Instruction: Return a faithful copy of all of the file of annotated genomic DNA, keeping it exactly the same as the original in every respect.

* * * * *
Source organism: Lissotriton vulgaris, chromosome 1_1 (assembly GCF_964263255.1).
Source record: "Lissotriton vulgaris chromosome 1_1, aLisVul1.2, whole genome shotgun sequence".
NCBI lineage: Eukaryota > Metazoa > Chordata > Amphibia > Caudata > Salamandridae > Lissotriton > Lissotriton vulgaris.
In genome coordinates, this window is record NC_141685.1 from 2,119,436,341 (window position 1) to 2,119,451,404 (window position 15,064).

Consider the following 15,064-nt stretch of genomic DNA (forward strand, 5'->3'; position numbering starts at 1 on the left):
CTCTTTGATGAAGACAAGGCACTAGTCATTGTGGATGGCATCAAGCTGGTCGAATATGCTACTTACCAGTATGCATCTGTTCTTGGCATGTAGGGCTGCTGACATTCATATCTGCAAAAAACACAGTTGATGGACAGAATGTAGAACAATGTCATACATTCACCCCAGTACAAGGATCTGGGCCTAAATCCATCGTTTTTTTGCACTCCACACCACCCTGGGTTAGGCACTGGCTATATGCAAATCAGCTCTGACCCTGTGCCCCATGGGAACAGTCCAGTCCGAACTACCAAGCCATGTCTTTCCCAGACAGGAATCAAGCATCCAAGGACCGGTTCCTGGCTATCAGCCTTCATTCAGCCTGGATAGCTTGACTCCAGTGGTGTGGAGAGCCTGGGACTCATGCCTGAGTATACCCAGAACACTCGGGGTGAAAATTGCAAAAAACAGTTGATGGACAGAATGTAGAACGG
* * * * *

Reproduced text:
Source organism: Lissotriton vulgaris, chromosome 1_1 (assembly GCF_964263255.1).
Source record: "Lissotriton vulgaris chromosome 1_1, aLisVul1.2, whole genome shotgun sequence".
NCBI lineage: Eukaryota > Metazoa > Chordata > Amphibia > Caudata > Salamandridae > Lissotriton > Lissotriton vulgaris.
In genome coordinates, this window is record NC_141685.1 from 2,119,436,341 (window position 1) to 2,119,451,404 (window position 15,064).

Consider the following 15,064-nt stretch of genomic DNA (forward strand, 5'->3'; position numbering starts at 1 on the left):
CTCTTTGATGAAGACAAGGCACTAGTCATTGTGGATGGCATCAAGCTGGTCGAATATGCTACTTACCAGTATGCATCTGTTCTTGGCATGTAGGGCTGCTGACATTCATATCTGCAAAAAACACAGTTGATGGACAGAATGTAGAACAATGTCATACATTCACCCCAGTACAAGGATCTGGGCCTAAATCCATCGTTTTTTTGCACTCCACACCACCCTGGGTTAGGCACTGGCTATATGCAAATCAGCTCTGACCCTGTGCCCCATGGGAACAGTCCAGTCCGAACTACCAAGCCATGTCTTTCCCAGACAGGAATCAAGCATCCAAGGACCGGTTCCTGGCTATCAGCCTTCATTCAGCCTGGATAGCTTGACTCCAGTGGTGTGGAGAGCCTGGGACTCATGCCTGAGTATACCCAGAACACTCGGGGTGAAAATTGCAAAAAACAGTTGATGGACAGAATGTAGAACGG